Reference is now made to FIGS. 4A through 4D where a read voltage is applied across the memory element 120 at nodes (202, 204). FIGS. 4A and 4B depict a voltage source 401 for generating a read voltage VR1 having a first polarity and FIGS. 4C and 4D depict a voltage source 431 for generating a read voltage VR2 having a second polarity that is opposite the first polarity. Regardless of read voltage polarity, a magnitude of the read voltage is less than the magnitude of the write voltage (VW1, VW2) in order to prevent previously stored data from being overwritten. For example, if the magnitude of the write voltages (VW1, VW2) is approximately 4V, then the magnitude of the read voltage can be approximately 1.5V. In some applications, the read voltage will be applied with only one polarity. In other applications, the polarity of the read voltage may be alternated (e.g., +VR and −VR). For example, approximately half of the read operations are effectuated using a first polarity and approximately half of the read operations are effectuated using a second polarity.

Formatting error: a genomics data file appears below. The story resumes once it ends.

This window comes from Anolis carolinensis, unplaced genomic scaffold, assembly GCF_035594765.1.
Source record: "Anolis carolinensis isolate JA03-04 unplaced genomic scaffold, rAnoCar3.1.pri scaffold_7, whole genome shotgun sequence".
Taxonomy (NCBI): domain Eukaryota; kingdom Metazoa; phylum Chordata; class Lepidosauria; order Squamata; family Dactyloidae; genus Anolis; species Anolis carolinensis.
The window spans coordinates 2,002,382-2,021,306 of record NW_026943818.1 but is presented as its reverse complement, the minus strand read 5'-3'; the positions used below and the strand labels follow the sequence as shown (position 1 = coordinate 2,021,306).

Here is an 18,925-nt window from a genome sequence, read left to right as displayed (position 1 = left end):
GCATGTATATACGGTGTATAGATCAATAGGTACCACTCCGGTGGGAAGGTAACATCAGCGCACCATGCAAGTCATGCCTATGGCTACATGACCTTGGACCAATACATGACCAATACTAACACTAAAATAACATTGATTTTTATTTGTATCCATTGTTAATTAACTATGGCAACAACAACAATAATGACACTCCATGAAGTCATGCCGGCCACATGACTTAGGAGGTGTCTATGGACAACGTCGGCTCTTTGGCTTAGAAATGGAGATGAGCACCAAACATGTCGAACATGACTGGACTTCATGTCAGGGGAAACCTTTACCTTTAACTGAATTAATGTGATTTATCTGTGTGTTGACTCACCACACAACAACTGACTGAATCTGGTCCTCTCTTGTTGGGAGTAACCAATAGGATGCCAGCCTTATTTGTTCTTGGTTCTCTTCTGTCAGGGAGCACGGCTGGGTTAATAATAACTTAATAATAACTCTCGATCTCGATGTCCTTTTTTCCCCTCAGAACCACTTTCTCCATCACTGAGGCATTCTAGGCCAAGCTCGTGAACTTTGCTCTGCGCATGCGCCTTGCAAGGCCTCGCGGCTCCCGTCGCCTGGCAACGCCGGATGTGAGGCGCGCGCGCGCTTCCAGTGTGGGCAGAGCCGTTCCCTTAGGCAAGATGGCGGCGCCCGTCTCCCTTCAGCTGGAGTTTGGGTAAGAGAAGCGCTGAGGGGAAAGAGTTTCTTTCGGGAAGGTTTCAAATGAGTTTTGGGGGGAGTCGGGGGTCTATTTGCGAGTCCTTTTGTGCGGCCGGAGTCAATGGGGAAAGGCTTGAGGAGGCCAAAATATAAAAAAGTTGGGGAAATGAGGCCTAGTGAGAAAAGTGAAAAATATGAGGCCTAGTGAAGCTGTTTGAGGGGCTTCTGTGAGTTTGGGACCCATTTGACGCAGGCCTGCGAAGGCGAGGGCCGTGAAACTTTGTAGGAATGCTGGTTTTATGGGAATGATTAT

Referring again to FIGS. 4A and 4B, in configurations 410 and 420, a switch 403 connected with the voltage source 401 applies the first read voltage VR1 across the memory element 120. As a result, an electric field ER1 and a read current IR1 are generated. A magnitude of the read current IR1 is indicative of the value (i.e., resistive state) of data stored in the memory element 120. In FIG. 4A data is stored as the second conductivity profile and in FIG. 4B data is stored as the first conductivity profile. Depending on the application, conventions such as logic 0 and logic 1, or programmed and erased, may be associated with the conductivity profiles. The ion impeding layer 103 is operative to substantially stop (see dashed arrows 405) ion movement between the electrolytic tunnel barrier layer 105 and the conductive oxide layer 101 as depicted in FIG. 4A and to prevent ion movement from the conductive oxide layer 101 and into the electrolytic tunnel barrier layer 105 as depicted in FIG. 4B. Consequently, the first and second conductivity profiles are not corrupted or disturbed by the application of the first read voltage VR1.